September 7, 2023

Ivanhoé Cambridge releases its first TCFD report, an important step in its net-zero-carbon ambition.

By Michèle Hubert, Chief Operating Officer, and Stéphane Villemain, Head of Sustainable Investment

Committed to playing a catalysing role in the transformation of its industry and the transition to a low-carbon economy; Ivanhoé Cambridge has pledged in 2022 to adopt the recommendations of the Task Force on Climate-related Financial Disclosures (TCFD). This framework aims to improve companies’ transparency in their management of climate-related risks and opportunities. A year later, Ivanhoé Cambridge publishes a special report containing information in line with the TCFD’s recommendations. This report, available on our website, is a genuine exercise in transparency against a backdrop of tightening global regulations and heightened expectations from our stakeholders. It documents the internal measures Ivanhoé Cambridge puts in place in terms of governance, strategy, risk management, and indicators and targets related to climate change.

A structural challenge for the planet and for real estate

The TCFD was set up by the G20 Financial Stability Board at the UN Climate Change Conference (COP 21) in late 2015 with the aim of improving and increasing climate-related financial reporting by companies. This body has developed a framework on the type of information companies should disclose to investors and to the public to appropriately assess climate risks.

Climate change is having, and will increasingly have, significant impacts on the real estate sector, both in physical terms and as a result of the transition to a low-carbon economy. These impacts represent both risks and opportunities for our industry, our global real estate investment portfolio and, of course, our future business. For several years now, Ivanhoé Cambridge has been identifying, assessing and managing these risks and opportunities by incorporating climate issues into its strategic planning, risk-management and decision-making processes. Implementing the TCFD’s recommendations enables Ivanhoé Cambridge to better structure the way the group reports on its carbon strategy. This commitment to the TCFD is part of Ivanhoé Cambridge’s ambition to achieve carbon neutrality by 2040 for its international portfolio and increase the portfolio’s resilience to risks related to climate disruption. The company has been tracking its carbon emissions performance and exposure to physical climate-related risks for its global direct portfolio1 since 2017.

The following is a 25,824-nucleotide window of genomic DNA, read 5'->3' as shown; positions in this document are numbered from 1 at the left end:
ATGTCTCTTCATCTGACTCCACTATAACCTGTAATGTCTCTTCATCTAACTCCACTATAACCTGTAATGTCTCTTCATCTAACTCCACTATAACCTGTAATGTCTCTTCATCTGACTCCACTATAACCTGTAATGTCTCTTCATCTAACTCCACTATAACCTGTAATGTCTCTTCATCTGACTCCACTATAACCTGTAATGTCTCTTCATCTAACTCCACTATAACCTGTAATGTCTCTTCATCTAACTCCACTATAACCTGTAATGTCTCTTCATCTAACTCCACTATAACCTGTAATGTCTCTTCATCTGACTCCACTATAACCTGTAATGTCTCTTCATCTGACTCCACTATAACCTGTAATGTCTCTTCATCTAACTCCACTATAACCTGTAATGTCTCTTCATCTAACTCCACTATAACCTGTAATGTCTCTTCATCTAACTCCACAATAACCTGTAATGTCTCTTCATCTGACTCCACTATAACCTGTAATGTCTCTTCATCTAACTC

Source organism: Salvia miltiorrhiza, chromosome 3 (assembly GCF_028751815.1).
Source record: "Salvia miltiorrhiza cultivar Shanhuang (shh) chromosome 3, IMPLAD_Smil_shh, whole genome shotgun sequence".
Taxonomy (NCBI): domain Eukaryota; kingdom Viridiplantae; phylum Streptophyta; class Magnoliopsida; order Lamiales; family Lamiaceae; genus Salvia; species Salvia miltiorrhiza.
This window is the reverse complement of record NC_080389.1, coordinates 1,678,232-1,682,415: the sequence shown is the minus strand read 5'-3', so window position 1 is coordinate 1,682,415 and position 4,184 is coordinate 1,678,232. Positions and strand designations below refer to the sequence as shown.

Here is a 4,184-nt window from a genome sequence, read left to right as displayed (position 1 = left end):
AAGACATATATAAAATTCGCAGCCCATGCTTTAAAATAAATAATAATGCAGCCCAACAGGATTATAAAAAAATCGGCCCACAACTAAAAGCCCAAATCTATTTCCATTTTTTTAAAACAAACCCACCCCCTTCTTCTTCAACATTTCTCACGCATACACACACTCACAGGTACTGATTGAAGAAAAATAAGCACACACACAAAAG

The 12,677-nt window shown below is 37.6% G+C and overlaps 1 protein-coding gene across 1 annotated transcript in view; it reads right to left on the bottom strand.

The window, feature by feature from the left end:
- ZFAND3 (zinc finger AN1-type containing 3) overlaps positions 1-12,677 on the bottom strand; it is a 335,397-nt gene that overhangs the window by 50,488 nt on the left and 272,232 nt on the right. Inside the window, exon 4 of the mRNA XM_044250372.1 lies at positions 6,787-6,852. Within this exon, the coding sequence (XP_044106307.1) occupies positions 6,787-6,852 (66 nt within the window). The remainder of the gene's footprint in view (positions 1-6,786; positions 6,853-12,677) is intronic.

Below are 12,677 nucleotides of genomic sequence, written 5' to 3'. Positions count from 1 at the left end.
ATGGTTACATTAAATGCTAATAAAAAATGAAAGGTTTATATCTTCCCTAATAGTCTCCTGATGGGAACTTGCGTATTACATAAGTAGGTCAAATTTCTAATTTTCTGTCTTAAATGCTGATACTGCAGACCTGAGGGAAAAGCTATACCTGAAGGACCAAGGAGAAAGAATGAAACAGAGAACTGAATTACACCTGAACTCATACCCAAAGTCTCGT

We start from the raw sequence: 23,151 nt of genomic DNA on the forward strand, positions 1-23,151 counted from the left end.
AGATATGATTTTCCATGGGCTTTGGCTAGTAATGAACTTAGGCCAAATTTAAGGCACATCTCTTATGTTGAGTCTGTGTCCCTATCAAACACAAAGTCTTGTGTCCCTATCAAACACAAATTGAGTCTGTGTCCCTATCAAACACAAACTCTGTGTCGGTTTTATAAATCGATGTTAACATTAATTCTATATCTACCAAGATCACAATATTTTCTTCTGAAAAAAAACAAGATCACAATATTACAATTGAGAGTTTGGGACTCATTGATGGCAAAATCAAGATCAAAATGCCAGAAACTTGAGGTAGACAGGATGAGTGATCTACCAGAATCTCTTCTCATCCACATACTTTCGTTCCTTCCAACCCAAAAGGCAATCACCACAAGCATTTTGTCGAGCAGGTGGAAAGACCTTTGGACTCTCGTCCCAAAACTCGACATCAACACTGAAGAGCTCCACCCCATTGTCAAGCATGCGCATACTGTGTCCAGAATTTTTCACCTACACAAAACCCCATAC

An active decarbonization strategy

In 2021, Ivanhoé Cambridge formalized an ambitious strategy to achieve carbon neutrality by 2040. Accordingly, the company has set itself the target of reducing the operational carbon intensity of its direct portfolio by 35% by 2025 (compared with 2017). To this end, the group is actively planning and implementing carbon-reduction projects across its global portfolio. By late 2022, the operational carbon intensity of its direct portfolio was reduced by around 30% compared with 2017. In addition, 57% of its assets now hold a green building certification.